Bycatch Science and Management
NOAA Fisheries is strongly committed to reducing bycatch in U.S. fisheries. We actively monitor bycatch levels in U.S. fisheries through fisheries observers and electronic technologies. We also work directly with fishermen to develop selective fishing gears and practices to minimize bycatch.
NOAA Fisheries implements regulations with regional fishery management councils as well as other stakeholders to minimize bycatch and reduce protected species interactions with fishing gear. NOAA Fisheries also carries out observer programs in each of its regions.
This website will highlight NOAA Fisheries' bycatch estimation and data products, and how these estimation and data products affect stock assessment and management efforts.
Photos courtesy of Robert Hannah, Oregon Department of Fish and Wildlife; Carwyn Hammond, NOAA Fisheries; and Mark Lomelli, Pacific States Marine Fisheries Commission.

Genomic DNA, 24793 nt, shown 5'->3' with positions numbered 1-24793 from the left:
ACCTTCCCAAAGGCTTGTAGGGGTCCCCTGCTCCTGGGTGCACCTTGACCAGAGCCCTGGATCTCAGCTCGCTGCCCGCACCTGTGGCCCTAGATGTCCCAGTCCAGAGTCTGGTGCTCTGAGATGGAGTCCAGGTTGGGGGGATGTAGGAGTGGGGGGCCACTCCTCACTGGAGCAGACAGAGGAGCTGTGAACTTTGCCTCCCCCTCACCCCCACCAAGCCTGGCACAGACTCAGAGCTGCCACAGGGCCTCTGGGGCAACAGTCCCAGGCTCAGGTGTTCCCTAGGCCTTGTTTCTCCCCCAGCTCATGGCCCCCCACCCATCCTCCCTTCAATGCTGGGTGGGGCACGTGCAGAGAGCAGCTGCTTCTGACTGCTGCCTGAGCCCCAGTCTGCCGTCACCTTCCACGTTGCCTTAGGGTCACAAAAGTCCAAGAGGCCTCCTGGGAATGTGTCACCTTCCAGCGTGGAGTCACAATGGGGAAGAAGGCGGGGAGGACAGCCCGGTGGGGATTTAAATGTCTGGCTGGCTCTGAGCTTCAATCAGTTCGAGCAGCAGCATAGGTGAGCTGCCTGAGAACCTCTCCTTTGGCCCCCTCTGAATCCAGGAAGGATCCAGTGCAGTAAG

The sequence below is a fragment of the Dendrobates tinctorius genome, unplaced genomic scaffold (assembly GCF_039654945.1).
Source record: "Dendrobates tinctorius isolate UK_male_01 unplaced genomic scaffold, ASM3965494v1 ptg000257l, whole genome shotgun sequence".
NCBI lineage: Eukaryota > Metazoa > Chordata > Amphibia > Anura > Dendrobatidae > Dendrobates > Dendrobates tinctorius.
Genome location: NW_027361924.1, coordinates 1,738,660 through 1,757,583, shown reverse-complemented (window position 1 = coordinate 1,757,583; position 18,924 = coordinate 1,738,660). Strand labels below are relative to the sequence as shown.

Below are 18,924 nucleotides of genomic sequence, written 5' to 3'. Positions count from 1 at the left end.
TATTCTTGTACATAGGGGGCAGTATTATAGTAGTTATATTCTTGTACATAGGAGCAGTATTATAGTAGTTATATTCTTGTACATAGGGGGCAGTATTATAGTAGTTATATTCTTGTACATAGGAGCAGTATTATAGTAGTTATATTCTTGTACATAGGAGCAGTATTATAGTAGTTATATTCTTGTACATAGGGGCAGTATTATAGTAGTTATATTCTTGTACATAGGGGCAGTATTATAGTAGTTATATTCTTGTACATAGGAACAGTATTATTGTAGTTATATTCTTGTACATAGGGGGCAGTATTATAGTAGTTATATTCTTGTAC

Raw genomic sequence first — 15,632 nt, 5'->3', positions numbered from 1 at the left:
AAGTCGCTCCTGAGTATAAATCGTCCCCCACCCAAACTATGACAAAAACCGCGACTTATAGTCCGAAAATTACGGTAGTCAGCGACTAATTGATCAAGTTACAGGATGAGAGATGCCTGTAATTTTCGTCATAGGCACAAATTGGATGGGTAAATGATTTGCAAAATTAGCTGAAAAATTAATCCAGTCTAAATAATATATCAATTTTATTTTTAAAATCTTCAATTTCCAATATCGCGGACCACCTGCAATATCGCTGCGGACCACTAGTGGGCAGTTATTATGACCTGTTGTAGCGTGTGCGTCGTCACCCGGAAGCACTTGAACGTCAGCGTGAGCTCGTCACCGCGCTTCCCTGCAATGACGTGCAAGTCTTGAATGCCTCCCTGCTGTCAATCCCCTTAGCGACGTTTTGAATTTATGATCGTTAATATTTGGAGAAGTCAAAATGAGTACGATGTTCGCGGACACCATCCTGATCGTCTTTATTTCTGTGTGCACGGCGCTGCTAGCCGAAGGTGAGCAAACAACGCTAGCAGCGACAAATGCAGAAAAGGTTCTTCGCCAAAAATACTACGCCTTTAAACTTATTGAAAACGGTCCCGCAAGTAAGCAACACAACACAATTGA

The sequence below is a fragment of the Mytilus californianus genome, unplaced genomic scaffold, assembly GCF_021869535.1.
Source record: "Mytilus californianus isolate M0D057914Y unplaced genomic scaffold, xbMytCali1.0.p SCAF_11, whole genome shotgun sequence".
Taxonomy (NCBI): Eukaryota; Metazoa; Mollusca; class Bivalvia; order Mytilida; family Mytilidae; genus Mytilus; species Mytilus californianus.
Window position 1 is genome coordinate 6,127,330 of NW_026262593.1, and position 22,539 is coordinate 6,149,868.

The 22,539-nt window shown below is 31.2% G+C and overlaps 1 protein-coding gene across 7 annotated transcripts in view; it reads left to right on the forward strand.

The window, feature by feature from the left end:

Bycatch Science and
- Final Rule to Implement Import Provisions of the Marine Mammal Protection Act, which would establish conditions for evaluating the marine mammal conservation programs of countries that export fish products to the United States
- Proposed Rule to Modify Black Sea Bass Pot Regulations Designed to Reduce Marine Mammal Interactions (comment period ends September 12, 2016)
- Proposed Rule to Modify the Commercial Retention Limits for Blacknose Sharks and Non-Blacknose Small Coastal Sharks, which is designed to reduce discards (comment period ends September 20, 2016)
- Reopening of Public Comment Period for Bycatch Management Program for Gulf of Alaska Trawl Fisheries (comment period ends September 26, 2016)
- 2017 Saltonstall-Kennedy Grant Program Accepting Pre-Proposals for Bycatch Reduction Projects and Other Projects (deadline is September 20, 2016)